NASHVILLE, Tenn. — Three-time Pro Bowl defensive lineman Jurrell Casey knows where he would rather be on the Tennessee Titans’ first off day of training camp.
With Titans controlling owner Amy Adams Strunk handing out $450,000 in grants to 10 Nashville-area nonprofits Tuesday, he could be nowhere else than at Nissan Stadium.
“Unbelievable for you to have the owner and the organization do something this incredible in the community, especially something that we fight for all the time to try to get out here and get involved,” Casey said. “I couldn’t do nothing but be here. … You’d rather be home with your feet kicked up, but when a great calling like this is out in front of you, you’ve got to grab it and take advantage.”
The grants from the Titans’ foundation went to organizations supported by the team’s players, including $25,000 to Project Return. That nonprofit is supported by Casey’s personal foundation, the Casey Fund, and works to help people return to the community after being incarcerated.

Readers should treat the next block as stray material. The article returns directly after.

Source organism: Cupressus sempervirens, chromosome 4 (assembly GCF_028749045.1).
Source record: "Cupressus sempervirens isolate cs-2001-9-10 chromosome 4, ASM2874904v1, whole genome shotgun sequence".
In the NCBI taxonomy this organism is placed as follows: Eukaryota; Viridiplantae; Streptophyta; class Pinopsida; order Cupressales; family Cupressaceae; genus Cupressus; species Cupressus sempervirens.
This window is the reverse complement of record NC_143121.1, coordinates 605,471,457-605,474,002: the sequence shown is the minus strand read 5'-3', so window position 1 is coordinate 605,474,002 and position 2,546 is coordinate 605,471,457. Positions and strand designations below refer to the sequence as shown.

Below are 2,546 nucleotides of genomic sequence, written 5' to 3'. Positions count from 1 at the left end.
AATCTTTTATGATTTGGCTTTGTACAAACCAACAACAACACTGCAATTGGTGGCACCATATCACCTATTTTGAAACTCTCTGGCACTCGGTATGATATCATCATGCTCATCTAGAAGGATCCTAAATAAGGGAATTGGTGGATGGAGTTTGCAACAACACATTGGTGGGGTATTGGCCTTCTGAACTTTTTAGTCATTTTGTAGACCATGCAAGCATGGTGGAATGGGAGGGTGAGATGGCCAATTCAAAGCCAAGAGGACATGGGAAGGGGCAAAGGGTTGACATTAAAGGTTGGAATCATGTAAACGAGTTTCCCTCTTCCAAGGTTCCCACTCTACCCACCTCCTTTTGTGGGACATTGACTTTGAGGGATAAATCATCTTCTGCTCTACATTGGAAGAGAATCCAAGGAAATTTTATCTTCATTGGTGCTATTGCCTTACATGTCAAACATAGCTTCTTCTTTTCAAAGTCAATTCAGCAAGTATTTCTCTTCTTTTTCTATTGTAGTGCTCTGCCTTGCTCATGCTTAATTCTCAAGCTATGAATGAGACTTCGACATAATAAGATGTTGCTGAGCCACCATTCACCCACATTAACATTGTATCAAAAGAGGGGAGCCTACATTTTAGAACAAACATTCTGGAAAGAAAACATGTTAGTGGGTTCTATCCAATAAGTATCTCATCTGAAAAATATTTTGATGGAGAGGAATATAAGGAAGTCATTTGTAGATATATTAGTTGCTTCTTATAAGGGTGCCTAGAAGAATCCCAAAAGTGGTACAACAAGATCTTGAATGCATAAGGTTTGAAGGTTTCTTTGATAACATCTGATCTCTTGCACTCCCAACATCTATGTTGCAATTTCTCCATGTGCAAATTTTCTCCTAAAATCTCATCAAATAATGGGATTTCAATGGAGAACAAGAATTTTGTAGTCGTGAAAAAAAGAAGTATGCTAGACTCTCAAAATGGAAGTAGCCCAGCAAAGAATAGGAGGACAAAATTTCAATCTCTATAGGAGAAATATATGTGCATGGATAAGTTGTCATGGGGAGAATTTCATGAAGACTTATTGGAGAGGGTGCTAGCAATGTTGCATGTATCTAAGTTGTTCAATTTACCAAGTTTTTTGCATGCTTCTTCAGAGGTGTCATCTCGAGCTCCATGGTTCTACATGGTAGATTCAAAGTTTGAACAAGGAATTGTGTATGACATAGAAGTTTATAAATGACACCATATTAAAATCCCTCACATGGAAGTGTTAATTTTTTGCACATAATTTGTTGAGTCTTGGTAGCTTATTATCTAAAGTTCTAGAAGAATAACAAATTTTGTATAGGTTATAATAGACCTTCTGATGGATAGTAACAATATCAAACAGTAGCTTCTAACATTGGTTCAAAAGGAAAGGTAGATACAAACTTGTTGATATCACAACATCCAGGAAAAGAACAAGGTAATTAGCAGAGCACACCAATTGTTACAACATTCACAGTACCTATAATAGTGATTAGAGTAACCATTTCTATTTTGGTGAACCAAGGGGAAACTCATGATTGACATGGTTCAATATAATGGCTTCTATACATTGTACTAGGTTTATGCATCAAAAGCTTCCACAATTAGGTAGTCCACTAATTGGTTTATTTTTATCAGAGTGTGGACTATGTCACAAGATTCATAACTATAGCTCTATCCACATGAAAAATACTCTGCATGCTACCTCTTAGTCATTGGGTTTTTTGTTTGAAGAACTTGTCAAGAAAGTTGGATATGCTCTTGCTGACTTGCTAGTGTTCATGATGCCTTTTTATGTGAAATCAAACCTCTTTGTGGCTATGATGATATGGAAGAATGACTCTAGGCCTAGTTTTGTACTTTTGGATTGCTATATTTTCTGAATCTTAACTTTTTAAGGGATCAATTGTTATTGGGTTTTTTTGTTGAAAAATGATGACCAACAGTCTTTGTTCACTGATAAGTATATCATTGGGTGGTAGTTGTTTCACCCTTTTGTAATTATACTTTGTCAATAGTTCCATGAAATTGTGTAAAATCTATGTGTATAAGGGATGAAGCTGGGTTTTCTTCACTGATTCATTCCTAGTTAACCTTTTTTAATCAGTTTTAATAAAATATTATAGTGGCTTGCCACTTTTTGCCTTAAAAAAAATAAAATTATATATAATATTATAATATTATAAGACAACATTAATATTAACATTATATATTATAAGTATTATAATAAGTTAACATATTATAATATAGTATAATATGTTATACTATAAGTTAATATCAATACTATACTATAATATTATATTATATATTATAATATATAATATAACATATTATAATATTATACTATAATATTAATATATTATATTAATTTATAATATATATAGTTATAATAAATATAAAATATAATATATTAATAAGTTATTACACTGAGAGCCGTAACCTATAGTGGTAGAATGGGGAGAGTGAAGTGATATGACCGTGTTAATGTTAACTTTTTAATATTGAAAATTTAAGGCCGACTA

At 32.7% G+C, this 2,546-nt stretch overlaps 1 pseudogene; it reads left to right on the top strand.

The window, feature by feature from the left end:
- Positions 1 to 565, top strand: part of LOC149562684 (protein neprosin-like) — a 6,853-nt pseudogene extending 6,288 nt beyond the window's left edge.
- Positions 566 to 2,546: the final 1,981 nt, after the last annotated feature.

The donations are part of the Titans’ “We Stand For” program started a year ago to help showcase the causes and charities important to players, coaches and officials in the front office. Strunk said the Titans now have taken on some different causes team officials might not have thought of without players bringing them to their attention.
Casey said it matters when a team’s owner and top officials not only are willing to talk about the players’ causes but support them as well.
“I thank the Lord we have a great owner in Amy and GM in Jon (Robinson),” Casey said.
The Titans gave $100,000 grants to a new National Museum of African American Music and the NAACP Freedom Fund with smaller checks for groups supporting education, social justice, immigrant outreach and diversionary and re-entry programs.
Robinson and coach Mike Vrabel joined Casey, three-time Pro Bowl tight end Delanie Walker and linebacker Wesley Woodyard for a panel discussion on why each man supports his different causes.
“I was getting kind of choked up watching them,” Strunk said. “They take their feelings about this community, they’re so strong, and they just want to do what they can to make change to make it a better place. Nashville’s a great place, but we can always be better.”